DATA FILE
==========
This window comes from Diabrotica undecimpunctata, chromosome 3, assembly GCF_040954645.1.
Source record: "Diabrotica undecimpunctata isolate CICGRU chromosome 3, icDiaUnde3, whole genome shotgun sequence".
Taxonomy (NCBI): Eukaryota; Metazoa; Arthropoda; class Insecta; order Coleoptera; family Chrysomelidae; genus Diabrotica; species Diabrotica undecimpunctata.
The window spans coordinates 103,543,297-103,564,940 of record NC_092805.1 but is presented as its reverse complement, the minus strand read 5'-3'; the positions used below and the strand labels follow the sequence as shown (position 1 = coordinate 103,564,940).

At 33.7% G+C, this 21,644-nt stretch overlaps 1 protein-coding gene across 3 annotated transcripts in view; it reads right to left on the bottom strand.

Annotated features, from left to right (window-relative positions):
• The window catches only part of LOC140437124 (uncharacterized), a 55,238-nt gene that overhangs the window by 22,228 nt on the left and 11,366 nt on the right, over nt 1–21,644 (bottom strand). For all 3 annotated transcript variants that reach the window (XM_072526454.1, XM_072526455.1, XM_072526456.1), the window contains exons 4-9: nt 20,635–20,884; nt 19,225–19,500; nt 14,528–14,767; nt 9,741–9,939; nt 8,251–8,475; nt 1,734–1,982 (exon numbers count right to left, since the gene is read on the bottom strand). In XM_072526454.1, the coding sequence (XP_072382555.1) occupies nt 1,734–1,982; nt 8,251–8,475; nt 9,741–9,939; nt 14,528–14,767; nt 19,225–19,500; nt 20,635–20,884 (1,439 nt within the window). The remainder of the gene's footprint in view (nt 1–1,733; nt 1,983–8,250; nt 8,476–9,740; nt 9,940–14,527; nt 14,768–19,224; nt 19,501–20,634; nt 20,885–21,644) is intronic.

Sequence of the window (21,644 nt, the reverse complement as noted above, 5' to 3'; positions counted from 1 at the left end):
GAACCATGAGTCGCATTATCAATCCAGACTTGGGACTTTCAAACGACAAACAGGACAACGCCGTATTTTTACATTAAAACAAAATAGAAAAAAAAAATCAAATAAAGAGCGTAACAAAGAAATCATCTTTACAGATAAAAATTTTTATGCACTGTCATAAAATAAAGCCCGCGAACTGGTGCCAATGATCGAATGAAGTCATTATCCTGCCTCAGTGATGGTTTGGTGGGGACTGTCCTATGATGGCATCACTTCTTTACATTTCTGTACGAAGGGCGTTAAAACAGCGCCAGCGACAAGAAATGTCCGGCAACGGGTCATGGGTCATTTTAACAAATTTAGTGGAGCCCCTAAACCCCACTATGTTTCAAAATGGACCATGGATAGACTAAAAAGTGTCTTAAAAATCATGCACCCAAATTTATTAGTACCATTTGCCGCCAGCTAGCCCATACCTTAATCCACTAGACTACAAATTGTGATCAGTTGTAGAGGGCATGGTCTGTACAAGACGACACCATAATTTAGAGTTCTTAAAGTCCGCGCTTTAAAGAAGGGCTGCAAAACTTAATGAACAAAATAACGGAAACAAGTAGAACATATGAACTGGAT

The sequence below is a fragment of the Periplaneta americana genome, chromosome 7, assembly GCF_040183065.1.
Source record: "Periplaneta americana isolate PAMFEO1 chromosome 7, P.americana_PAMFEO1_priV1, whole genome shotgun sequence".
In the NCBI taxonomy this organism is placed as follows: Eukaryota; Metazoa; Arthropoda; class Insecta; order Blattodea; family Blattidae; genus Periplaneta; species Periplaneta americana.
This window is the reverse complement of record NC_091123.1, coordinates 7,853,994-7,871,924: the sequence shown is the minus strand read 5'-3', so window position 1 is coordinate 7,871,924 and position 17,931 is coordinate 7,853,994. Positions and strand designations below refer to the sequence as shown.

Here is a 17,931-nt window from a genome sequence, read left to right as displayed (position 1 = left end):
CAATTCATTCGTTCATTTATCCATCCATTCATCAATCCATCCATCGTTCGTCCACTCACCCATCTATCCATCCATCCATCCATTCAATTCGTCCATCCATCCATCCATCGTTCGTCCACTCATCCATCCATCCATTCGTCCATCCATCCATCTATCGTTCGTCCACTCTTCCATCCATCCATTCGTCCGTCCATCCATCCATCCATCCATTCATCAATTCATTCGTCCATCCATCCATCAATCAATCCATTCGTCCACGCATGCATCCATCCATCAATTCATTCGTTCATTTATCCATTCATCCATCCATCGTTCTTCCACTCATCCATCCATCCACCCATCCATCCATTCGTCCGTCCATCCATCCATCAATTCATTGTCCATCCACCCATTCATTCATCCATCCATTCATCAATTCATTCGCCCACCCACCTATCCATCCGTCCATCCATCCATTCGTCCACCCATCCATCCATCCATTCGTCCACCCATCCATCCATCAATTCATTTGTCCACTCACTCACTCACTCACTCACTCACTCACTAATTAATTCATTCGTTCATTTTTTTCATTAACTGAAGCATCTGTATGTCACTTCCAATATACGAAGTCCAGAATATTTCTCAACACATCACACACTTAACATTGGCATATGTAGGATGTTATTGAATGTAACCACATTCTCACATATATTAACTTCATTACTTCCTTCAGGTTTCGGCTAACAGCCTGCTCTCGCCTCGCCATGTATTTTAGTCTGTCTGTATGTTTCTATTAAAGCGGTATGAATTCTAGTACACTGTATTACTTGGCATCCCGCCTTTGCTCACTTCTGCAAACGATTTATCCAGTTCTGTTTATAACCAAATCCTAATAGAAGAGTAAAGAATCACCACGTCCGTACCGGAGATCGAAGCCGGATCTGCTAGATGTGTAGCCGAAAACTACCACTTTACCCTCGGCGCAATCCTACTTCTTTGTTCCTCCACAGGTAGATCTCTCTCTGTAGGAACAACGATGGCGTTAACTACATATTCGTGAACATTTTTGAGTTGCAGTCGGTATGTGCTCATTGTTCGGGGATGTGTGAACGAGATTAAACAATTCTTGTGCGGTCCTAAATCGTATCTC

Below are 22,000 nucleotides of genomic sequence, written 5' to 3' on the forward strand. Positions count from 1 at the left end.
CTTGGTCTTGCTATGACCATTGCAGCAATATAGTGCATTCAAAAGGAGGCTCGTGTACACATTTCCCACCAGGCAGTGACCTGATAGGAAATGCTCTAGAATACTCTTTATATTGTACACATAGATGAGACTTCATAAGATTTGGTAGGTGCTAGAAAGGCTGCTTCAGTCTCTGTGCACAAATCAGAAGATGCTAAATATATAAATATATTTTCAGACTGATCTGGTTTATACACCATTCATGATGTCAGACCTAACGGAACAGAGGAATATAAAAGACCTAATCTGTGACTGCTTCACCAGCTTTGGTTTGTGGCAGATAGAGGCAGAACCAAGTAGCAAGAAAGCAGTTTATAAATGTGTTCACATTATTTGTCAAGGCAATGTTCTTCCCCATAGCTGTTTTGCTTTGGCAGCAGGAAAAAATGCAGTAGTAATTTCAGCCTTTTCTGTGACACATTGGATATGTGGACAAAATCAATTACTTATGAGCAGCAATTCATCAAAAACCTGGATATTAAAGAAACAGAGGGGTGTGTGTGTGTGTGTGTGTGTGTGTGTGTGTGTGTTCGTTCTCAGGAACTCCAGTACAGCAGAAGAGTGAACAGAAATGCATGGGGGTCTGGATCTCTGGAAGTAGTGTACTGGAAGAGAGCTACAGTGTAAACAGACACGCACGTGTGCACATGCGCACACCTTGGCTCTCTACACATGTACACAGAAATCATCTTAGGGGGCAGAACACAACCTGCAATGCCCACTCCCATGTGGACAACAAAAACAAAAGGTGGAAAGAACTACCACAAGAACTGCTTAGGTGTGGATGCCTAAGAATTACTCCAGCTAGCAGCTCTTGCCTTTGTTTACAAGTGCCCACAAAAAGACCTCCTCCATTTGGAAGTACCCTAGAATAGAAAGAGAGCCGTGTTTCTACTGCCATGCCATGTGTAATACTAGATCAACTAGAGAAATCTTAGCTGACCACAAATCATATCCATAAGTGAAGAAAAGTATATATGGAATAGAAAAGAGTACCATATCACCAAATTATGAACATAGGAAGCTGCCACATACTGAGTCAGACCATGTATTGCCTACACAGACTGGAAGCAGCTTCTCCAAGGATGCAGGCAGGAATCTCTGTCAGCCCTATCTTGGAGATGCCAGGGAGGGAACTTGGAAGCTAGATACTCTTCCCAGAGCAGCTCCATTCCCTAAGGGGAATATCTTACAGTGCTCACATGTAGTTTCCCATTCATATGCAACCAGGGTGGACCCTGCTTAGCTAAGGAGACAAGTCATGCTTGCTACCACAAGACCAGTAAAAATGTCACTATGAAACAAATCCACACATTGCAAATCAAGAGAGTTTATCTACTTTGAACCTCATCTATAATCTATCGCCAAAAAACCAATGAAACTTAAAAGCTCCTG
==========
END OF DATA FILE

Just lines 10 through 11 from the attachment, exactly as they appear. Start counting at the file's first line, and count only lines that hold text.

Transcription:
The sequence below is a fragment of the Periplaneta americana genome, chromosome 7, assembly GCF_040183065.1.
Source record: "Periplaneta americana isolate PAMFEO1 chromosome 7, P.americana_PAMFEO1_priV1, whole genome shotgun sequence".